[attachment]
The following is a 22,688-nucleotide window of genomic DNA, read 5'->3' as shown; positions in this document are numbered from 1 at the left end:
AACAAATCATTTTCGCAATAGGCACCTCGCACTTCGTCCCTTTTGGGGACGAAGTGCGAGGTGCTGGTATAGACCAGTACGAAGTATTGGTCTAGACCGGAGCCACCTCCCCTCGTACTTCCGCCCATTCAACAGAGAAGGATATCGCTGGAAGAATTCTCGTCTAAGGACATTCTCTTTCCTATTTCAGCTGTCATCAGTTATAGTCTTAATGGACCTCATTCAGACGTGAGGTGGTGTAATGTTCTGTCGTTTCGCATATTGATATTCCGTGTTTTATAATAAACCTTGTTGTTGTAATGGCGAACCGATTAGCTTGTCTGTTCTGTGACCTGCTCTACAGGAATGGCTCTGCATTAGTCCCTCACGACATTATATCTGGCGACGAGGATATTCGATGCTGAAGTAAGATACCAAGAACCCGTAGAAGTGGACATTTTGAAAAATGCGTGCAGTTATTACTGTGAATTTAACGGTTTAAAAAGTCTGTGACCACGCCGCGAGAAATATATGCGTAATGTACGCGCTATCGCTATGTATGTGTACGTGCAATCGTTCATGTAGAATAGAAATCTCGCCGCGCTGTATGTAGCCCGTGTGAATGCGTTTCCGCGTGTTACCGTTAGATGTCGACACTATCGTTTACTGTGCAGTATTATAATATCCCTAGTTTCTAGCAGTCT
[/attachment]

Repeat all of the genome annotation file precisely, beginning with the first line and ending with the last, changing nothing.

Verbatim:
The following is a 22,688-nucleotide window of genomic DNA, read 5'->3' as shown; positions in this document are numbered from 1 at the left end:
AACAAATCATTTTCGCAATAGGCACCTCGCACTTCGTCCCTTTTGGGGACGAAGTGCGAGGTGCTGGTATAGACCAGTACGAAGTATTGGTCTAGACCGGAGCCACCTCCCCTCGTACTTCCGCCCATTCAACAGAGAAGGATATCGCTGGAAGAATTCTCGTCTAAGGACATTCTCTTTCCTATTTCAGCTGTCATCAGTTATAGTCTTAATGGACCTCATTCAGACGTGAGGTGGTGTAATGTTCTGTCGTTTCGCATATTGATATTCCGTGTTTTATAATAAACCTTGTTGTTGTAATGGCGAACCGATTAGCTTGTCTGTTCTGTGACCTGCTCTACAGGAATGGCTCTGCATTAGTCCCTCACGACATTATATCTGGCGACGAGGATATTCGATGCTGAAGTAAGATACCAAGAACCCGTAGAAGTGGACATTTTGAAAAATGCGTGCAGTTATTACTGTGAATTTAACGGTTTAAAAAGTCTGTGACCACGCCGCGAGAAATATATGCGTAATGTACGCGCTATCGCTATGTATGTGTACGTGCAATCGTTCATGTAGAATAGAAATCTCGCCGCGCTGTATGTAGCCCGTGTGAATGCGTTTCCGCGTGTTACCGTTAGATGTCGACACTATCGTTTACTGTGCAGTATTATAATATCCCTAGTTTCTAGCAGTCT